Number of police stations reduced by two-thirds in 20 years in Northern Ireland
The number of police stations in Northern Ireland has been slashed by two-thirds in the last two decades, it has emerged.
Ninety-four of 141 have closed their doors since November 1999, PSNI figures show.
These include 10 in Belfast, with just over half of the remaining 11 stations in the city allowing public access.
The details were disclosed to the News Letter after a Freedom of Information request.
The figures also show a reduction in almost 1,800 full-time officers in the same period, averaging a loss of nearly seven officers a month.
The number of full-time officers has dropped from 8,485 in 1997 to 6,688 in January this year.
Seventeen out of the 47 operating stations are not open to the public at all, with only Musgrave station in Belfast city centre publicly accessible 24 hours a day. Mark Lindsay, the chairperson of the Police Federation, which represents rank-and-file officers, said he was far more concerned about the loss in manpower than the closure of police buildings.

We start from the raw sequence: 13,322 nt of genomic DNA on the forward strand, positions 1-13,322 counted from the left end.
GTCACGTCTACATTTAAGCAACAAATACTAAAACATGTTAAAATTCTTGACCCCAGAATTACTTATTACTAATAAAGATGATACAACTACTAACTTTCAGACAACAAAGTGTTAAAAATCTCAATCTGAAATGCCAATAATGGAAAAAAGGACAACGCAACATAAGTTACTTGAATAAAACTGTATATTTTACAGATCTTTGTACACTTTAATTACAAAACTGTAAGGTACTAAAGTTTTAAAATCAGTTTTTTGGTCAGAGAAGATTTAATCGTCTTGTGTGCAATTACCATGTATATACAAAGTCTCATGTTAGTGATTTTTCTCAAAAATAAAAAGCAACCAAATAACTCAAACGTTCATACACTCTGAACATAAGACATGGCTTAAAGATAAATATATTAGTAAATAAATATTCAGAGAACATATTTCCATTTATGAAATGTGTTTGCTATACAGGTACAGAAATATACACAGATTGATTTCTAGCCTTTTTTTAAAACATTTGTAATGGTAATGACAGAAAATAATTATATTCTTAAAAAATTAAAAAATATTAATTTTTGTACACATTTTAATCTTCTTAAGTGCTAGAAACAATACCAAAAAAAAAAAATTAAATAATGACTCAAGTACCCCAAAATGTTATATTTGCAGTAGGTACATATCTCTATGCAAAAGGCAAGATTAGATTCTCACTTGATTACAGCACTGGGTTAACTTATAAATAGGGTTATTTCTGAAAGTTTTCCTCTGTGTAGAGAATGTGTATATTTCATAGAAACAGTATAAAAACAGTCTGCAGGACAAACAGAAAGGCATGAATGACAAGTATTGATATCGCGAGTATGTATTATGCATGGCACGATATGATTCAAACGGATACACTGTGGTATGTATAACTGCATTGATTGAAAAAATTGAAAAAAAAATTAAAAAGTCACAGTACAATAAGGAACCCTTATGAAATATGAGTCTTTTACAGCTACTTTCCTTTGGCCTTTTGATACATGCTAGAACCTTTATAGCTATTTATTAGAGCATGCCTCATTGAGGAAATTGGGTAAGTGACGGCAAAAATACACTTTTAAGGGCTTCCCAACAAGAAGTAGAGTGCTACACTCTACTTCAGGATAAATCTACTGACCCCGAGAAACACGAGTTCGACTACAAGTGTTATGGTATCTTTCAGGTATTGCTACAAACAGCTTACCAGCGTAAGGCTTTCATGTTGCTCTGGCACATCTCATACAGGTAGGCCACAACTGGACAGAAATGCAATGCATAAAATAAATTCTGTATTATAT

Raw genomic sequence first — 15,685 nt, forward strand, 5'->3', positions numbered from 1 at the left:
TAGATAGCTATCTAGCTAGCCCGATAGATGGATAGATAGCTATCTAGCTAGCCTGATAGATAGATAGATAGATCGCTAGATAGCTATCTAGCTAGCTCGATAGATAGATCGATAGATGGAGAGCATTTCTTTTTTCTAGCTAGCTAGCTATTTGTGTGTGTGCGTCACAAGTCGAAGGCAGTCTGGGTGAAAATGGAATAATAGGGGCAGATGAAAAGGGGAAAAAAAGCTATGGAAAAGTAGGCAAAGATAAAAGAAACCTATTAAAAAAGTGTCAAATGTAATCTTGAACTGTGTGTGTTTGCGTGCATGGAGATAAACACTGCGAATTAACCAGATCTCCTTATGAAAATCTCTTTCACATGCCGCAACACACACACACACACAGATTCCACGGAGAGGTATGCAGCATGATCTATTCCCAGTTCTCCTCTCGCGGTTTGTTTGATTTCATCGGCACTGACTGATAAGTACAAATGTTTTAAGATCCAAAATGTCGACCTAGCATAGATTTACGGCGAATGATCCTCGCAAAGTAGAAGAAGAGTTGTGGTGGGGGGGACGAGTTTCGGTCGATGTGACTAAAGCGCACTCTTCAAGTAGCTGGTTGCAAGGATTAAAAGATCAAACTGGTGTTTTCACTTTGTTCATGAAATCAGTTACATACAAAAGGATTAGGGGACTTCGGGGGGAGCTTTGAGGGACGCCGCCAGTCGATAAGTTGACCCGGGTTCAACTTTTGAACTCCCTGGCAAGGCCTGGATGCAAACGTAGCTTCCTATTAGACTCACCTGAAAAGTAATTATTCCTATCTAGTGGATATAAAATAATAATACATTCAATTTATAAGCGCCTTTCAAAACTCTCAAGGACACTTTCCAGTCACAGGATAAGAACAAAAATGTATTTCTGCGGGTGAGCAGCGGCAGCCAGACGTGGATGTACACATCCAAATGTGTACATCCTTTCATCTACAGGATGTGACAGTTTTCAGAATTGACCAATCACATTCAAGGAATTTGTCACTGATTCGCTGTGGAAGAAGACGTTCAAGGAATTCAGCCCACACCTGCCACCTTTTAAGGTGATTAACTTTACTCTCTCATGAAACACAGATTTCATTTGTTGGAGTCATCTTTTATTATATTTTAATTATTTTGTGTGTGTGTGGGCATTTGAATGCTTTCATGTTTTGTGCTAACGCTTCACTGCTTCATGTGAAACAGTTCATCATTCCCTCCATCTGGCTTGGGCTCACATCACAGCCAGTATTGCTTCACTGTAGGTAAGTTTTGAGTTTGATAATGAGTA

Mr Lindsay said: "We understand the need to instil public confidence by having a visible presence, but a police station with a light on and no one in attendance was not effective reassurance." The PSNI reinforced Mr Lindsay's statement by emphasising how policing had changed in recent years.
It added that stations had become less of a necessity than they may once have been.
Assistant Chief Constable Alan Todd explained: "The number of stations has changed considerably over recent years, but so too has the way policing operates.
"Policing today isn't about buildings; it is about officers who are working with the community in order to protect them, prevent crime and detect criminals.
"Nearly all policing services are now delivered outside of stations. Surveys show that footfall to police stations has greatly reduced as people choose to access our services in different ways."
Ex-RUC officer Jimmy Spratt, a former DUP MLA, said that during his experiences at the height of the Troubles a station was used as a "safe haven", but administrative functions had now been moved to centralised locations.
Mr Spratt said: "Some people don't like it - but policing evolves."
Assistant Chief Constable Todd added that the public was now engaging and getting in contact with the PSNI through digital platforms such as Twitter and Facebook.
However, despite a change in the approach to how the police are contacted, the social media accounts are not monitored 24/7.
The PSNI said: "We advise the public to report crime via the non-emergency number 101, or 999 in an emergency, which they can do at any time of the day or night."
As part of its 2016 estate strategy, the PSNI sold off 12 of its buildings as they were no longer required for daily policing business.